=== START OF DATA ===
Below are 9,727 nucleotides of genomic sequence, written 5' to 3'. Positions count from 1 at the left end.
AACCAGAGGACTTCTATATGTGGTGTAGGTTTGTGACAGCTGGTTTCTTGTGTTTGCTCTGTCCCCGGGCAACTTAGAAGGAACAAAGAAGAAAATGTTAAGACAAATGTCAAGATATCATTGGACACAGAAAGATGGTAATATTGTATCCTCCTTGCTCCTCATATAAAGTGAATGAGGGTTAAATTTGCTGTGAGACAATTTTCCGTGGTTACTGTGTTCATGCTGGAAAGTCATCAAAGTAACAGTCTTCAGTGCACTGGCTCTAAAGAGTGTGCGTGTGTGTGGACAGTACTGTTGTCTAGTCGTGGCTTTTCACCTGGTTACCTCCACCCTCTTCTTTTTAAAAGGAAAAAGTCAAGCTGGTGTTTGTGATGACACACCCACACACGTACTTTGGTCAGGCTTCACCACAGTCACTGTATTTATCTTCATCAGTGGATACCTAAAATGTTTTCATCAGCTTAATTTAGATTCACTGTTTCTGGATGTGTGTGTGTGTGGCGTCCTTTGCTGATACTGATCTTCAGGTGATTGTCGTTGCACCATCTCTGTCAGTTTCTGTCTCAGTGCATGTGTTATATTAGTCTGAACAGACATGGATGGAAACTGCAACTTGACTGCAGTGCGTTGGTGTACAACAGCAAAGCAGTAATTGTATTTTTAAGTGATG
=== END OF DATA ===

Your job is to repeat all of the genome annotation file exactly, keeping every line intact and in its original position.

Below are 9,727 nucleotides of genomic sequence, written 5' to 3'. Positions count from 1 at the left end.
AACCAGAGGACTTCTATATGTGGTGTAGGTTTGTGACAGCTGGTTTCTTGTGTTTGCTCTGTCCCCGGGCAACTTAGAAGGAACAAAGAAGAAAATGTTAAGACAAATGTCAAGATATCATTGGACACAGAAAGATGGTAATATTGTATCCTCCTTGCTCCTCATATAAAGTGAATGAGGGTTAAATTTGCTGTGAGACAATTTTCCGTGGTTACTGTGTTCATGCTGGAAAGTCATCAAAGTAACAGTCTTCAGTGCACTGGCTCTAAAGAGTGTGCGTGTGTGTGGACAGTACTGTTGTCTAGTCGTGGCTTTTCACCTGGTTACCTCCACCCTCTTCTTTTTAAAAGGAAAAAGTCAAGCTGGTGTTTGTGATGACACACCCACACACGTACTTTGGTCAGGCTTCACCACAGTCACTGTATTTATCTTCATCAGTGGATACCTAAAATGTTTTCATCAGCTTAATTTAGATTCACTGTTTCTGGATGTGTGTGTGTGTGGCGTCCTTTGCTGATACTGATCTTCAGGTGATTGTCGTTGCACCATCTCTGTCAGTTTCTGTCTCAGTGCATGTGTTATATTAGTCTGAACAGACATGGATGGAAACTGCAACTTGACTGCAGTGCGTTGGTGTACAACAGCAAAGCAGTAATTGTATTTTTAAGTGATG